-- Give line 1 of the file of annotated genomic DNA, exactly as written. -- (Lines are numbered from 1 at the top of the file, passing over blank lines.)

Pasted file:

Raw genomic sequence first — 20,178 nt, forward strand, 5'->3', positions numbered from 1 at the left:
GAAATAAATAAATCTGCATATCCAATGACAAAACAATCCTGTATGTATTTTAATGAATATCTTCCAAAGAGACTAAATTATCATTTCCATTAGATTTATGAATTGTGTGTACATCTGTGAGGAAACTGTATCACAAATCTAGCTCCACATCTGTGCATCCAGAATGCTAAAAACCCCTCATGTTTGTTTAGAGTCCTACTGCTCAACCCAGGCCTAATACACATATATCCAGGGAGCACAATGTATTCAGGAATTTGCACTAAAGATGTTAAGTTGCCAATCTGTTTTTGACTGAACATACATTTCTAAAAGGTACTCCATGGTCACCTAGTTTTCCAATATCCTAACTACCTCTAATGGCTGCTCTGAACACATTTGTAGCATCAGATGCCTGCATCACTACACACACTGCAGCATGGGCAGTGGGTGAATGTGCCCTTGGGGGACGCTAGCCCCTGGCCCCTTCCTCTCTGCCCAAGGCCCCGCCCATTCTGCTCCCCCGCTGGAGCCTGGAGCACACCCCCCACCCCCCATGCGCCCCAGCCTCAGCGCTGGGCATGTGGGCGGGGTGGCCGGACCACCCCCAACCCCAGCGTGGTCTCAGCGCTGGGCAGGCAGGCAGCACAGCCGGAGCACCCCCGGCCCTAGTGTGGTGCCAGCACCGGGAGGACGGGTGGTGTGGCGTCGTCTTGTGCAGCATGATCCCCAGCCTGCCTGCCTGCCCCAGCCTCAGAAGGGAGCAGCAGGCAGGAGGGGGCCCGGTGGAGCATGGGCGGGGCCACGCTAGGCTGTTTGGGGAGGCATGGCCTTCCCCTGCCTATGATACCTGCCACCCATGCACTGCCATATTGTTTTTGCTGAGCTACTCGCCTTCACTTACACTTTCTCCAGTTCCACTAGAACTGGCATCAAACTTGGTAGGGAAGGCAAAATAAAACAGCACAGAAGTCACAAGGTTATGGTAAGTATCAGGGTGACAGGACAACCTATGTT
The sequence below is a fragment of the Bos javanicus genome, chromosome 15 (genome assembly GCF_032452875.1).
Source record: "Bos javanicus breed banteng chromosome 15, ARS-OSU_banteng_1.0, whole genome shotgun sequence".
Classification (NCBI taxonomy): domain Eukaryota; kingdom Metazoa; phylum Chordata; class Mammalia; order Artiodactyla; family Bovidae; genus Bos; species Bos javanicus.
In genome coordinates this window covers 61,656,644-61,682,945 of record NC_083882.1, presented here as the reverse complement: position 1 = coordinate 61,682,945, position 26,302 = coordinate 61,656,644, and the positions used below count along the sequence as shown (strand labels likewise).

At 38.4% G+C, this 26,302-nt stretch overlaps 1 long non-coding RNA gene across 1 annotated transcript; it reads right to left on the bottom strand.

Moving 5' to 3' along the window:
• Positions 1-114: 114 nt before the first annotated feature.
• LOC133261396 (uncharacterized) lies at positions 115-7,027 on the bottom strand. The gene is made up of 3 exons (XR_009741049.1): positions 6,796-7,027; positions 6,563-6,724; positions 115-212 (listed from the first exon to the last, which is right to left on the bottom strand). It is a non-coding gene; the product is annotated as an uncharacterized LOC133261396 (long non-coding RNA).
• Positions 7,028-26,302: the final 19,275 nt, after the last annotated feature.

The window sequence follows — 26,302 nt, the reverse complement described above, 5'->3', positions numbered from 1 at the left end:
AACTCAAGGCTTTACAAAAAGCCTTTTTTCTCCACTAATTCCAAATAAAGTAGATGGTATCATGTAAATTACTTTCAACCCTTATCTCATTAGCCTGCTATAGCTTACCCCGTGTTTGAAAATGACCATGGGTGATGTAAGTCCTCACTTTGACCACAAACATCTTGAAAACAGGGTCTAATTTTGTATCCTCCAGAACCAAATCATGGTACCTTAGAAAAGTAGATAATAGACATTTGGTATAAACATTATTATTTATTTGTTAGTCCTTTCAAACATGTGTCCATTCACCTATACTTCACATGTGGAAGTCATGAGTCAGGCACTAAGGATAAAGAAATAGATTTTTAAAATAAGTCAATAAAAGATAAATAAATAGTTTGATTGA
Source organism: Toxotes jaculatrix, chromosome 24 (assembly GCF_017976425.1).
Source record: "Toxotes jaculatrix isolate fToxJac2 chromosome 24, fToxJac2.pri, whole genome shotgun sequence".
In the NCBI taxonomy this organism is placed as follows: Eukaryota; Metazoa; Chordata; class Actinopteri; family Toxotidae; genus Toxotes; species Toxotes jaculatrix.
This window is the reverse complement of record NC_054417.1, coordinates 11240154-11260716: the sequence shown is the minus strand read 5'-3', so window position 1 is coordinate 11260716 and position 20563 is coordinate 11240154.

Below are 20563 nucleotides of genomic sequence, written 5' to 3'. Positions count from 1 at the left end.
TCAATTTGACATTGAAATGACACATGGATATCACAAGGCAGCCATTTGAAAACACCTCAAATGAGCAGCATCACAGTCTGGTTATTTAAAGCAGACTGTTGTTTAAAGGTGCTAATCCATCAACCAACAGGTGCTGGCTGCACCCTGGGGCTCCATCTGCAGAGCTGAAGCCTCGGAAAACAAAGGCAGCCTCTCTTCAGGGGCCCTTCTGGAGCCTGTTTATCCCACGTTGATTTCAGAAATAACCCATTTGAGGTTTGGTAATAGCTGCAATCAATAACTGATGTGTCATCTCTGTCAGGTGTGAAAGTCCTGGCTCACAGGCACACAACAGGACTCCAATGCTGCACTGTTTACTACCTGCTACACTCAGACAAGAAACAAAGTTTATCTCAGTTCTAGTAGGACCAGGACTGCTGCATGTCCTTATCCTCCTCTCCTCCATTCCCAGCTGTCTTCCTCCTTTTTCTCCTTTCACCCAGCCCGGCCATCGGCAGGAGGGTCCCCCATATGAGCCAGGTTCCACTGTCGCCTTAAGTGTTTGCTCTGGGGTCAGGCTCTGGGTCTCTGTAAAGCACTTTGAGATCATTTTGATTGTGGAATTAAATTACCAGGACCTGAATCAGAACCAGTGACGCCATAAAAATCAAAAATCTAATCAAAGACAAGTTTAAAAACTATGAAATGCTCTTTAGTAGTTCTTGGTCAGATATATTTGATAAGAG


Raw genomic sequence first — 20,178 nt, forward strand, 5'->3', positions numbered from 1 at the left: